and suggest that WMHV may better reflect overall vascular brain injury and therefore have a stronger association with cognitive function.
The association of WMHV with global cognition and with performance in specific cognitive domains (episodic memory, perceptual speed, and visuospatial ability) was much stronger among subjects without dementia. A possible partial explanation is the disparity in these groups' sizes (81 subjects with dementia and 494 without). Another possibility, however, is that the association of WMHV with cognition may be more important at earlier stages (ie, before subjects meet criteria for clinical diagnosis of dementia). Recent data suggest that higher WMHV is associated with increased risk of progression from no cognitive impairment to mild cognitive impairment but not from mild cognitive impairment to dementia.13,57
The underlying mechanism may relate to vascular brain injury, in view of the association of WMHV with vascular disease10,23,48,51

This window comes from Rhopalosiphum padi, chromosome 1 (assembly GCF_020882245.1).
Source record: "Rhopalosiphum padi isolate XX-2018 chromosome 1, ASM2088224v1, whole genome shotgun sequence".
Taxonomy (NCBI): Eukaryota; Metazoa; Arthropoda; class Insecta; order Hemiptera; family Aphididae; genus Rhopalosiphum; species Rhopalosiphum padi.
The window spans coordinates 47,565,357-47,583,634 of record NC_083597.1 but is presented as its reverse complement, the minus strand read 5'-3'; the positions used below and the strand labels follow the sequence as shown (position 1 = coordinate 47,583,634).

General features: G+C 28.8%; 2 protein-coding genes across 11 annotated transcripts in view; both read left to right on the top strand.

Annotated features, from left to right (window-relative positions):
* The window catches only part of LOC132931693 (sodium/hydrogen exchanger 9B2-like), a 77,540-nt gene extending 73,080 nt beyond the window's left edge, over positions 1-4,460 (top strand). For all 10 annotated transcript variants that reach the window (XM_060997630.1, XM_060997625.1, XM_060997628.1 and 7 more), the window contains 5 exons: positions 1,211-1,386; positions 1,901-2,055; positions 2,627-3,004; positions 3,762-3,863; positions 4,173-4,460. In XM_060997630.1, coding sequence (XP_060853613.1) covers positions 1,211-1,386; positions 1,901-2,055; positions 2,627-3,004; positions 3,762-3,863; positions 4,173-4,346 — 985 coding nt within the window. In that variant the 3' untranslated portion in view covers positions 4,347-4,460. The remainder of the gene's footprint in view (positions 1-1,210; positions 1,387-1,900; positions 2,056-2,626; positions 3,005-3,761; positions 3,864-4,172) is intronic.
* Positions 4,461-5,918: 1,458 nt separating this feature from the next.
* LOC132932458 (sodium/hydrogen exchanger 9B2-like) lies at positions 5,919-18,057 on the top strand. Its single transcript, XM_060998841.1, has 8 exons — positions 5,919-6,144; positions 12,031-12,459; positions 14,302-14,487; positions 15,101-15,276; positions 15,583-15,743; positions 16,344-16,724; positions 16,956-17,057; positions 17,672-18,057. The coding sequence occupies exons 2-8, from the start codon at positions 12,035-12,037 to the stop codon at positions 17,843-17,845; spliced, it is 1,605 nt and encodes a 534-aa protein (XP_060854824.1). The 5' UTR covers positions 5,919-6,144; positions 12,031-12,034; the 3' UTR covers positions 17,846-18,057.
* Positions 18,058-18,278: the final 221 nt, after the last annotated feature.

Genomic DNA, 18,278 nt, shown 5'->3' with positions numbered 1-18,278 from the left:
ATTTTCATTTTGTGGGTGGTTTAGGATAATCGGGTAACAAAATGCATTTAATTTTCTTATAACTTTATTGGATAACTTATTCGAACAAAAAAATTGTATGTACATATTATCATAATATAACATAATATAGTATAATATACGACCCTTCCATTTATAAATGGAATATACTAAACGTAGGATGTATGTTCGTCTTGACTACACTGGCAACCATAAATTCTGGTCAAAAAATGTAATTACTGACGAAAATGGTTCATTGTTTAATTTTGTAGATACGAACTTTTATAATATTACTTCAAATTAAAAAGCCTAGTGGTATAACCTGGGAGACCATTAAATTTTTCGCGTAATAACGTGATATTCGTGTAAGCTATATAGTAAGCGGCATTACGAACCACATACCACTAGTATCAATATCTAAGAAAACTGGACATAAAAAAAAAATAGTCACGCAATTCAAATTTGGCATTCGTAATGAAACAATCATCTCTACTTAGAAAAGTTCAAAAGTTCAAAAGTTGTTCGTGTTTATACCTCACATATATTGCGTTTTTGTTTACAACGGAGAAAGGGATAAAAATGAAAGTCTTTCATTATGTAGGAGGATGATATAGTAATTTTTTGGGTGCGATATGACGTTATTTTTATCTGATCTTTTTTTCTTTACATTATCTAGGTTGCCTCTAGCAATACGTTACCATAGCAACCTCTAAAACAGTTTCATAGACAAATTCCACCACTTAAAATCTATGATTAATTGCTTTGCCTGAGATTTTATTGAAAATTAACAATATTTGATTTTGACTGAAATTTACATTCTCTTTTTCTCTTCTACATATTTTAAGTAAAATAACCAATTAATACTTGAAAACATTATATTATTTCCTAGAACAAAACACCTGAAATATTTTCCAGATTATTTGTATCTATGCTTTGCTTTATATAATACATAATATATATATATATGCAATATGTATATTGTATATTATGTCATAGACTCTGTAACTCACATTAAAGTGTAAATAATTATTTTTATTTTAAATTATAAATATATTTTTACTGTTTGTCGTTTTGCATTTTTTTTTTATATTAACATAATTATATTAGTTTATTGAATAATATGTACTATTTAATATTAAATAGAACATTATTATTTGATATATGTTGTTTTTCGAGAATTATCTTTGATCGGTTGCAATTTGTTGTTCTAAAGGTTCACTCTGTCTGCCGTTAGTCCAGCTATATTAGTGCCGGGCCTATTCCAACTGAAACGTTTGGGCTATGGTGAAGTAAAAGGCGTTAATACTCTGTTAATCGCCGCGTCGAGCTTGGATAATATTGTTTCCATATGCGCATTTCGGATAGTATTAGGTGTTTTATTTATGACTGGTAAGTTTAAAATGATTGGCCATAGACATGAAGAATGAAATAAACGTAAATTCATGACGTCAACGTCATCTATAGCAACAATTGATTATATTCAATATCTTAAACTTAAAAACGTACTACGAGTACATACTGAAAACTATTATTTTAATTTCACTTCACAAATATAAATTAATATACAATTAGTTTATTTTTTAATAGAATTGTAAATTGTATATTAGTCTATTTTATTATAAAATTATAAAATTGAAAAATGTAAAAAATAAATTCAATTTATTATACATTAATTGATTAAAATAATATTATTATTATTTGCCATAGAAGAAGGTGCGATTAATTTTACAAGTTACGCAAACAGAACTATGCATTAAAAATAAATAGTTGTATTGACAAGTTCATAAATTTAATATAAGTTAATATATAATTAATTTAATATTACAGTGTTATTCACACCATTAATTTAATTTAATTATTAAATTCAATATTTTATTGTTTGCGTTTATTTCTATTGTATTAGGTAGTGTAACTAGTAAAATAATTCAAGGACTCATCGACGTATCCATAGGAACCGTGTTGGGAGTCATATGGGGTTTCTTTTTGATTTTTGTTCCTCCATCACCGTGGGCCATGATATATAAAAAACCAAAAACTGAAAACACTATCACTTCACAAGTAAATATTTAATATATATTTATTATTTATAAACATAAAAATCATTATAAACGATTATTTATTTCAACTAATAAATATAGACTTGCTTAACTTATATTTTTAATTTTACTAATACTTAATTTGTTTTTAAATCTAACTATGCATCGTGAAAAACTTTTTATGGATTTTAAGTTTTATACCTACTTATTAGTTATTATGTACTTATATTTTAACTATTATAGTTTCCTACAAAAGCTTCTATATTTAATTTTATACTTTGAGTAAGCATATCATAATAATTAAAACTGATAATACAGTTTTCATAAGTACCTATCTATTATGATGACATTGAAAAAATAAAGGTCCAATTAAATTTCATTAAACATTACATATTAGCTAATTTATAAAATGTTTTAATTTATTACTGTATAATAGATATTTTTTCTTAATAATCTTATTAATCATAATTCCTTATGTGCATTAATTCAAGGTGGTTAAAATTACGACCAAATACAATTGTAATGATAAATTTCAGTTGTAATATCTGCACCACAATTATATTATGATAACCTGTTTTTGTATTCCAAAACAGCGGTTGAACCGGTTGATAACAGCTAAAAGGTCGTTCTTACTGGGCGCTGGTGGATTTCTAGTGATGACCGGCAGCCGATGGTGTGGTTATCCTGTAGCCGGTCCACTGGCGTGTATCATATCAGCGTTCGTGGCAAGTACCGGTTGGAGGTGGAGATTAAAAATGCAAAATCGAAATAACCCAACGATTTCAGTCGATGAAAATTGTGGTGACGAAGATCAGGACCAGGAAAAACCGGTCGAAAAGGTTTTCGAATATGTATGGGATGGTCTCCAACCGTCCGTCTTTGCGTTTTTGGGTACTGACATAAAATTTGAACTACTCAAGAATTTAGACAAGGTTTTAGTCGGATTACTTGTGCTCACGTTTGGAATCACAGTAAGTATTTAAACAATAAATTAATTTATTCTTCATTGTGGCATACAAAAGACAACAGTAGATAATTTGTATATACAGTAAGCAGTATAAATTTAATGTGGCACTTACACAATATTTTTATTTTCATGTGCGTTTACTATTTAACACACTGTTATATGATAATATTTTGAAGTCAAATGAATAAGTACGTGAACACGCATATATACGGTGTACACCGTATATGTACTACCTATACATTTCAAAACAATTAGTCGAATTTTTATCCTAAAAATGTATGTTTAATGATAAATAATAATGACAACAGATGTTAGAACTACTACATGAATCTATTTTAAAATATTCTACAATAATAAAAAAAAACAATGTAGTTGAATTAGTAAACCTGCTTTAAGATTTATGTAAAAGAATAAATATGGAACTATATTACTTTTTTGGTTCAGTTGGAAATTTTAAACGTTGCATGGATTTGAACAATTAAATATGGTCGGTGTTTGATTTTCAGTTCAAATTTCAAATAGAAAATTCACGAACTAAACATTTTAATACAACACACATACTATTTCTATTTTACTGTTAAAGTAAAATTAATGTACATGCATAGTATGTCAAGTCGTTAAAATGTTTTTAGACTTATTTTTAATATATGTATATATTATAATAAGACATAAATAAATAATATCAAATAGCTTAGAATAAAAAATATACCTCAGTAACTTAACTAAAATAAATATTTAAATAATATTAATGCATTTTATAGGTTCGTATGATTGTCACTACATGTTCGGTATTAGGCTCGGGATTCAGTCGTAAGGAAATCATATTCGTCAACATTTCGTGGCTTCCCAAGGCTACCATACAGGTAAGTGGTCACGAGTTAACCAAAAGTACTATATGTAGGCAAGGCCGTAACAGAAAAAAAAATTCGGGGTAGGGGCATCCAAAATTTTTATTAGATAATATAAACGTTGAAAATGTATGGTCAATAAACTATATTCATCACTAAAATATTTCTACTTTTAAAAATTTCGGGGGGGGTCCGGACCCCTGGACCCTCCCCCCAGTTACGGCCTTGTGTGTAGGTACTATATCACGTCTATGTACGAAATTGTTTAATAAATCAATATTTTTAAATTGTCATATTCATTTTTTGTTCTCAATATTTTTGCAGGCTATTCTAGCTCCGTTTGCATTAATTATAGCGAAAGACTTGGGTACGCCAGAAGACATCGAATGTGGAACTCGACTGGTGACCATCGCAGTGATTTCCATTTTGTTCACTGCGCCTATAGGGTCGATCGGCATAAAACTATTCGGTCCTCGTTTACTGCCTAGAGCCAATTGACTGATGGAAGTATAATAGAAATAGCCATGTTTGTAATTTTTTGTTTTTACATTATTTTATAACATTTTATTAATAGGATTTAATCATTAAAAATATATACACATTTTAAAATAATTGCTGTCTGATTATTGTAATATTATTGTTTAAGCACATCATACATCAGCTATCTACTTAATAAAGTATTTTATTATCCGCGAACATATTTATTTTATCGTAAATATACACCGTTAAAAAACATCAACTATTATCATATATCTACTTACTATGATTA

and the reported association of vascular disease and vascular risk factors with impaired cognition.25
White matter hyperintensities are thought to reflect diffuse ischemic changes in the brain, which disrupt both the frontal subcortical circuits that subserve predominantly executive cognitive abilities58–60
and the connections between the frontal lobes and other cortical regions. White matter hyperintensity distribution over many anatomical areas of the brain could explain the correspondingly wide effects on the cognitive systems subserved by these areas, with maximal effects occurring before the pathological processes associated with dementia (reflected by brain volume loss) begin. Also possible is that many subjects with dementia had mixed pathological features61
including AD. This could explain the continued significant association between brain atrophy and cognition, but not WMHs or infarcts and cognition, in this subgroup, since brain atrophy is affected by both pathological processes.62